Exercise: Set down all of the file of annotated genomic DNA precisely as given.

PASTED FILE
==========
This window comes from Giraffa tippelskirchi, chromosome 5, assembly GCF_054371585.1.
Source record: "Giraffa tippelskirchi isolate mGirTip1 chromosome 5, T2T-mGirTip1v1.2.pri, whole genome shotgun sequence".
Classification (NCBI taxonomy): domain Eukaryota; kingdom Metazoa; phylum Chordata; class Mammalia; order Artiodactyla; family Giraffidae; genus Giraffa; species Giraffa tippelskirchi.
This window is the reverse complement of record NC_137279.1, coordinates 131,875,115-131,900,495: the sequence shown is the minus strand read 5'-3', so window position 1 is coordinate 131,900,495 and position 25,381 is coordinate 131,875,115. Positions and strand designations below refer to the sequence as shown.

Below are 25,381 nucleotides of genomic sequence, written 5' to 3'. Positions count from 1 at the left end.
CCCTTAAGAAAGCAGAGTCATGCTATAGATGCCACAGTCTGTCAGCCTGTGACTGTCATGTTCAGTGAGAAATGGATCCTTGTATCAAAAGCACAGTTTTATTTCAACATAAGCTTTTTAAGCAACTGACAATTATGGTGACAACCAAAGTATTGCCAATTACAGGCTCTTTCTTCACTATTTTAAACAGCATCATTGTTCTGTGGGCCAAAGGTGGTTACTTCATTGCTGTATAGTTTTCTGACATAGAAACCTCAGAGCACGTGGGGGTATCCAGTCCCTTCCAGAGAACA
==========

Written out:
This window comes from Giraffa tippelskirchi, chromosome 5, assembly GCF_054371585.1.
Source record: "Giraffa tippelskirchi isolate mGirTip1 chromosome 5, T2T-mGirTip1v1.2.pri, whole genome shotgun sequence".
Classification (NCBI taxonomy): domain Eukaryota; kingdom Metazoa; phylum Chordata; class Mammalia; order Artiodactyla; family Giraffidae; genus Giraffa; species Giraffa tippelskirchi.
This window is the reverse complement of record NC_137279.1, coordinates 131,875,115-131,900,495: the sequence shown is the minus strand read 5'-3', so window position 1 is coordinate 131,900,495 and position 25,381 is coordinate 131,875,115. Positions and strand designations below refer to the sequence as shown.

Below are 25,381 nucleotides of genomic sequence, written 5' to 3'. Positions count from 1 at the left end.
CCCTTAAGAAAGCAGAGTCATGCTATAGATGCCACAGTCTGTCAGCCTGTGACTGTCATGTTCAGTGAGAAATGGATCCTTGTATCAAAAGCACAGTTTTATTTCAACATAAGCTTTTTAAGCAACTGACAATTATGGTGACAACCAAAGTATTGCCAATTACAGGCTCTTTCTTCACTATTTTAAACAGCATCATTGTTCTGTGGGCCAAAGGTGGTTACTTCATTGCTGTATAGTTTTCTGACATAGAAACCTCAGAGCACGTGGGGGTATCCAGTCCCTTCCAGAGAACA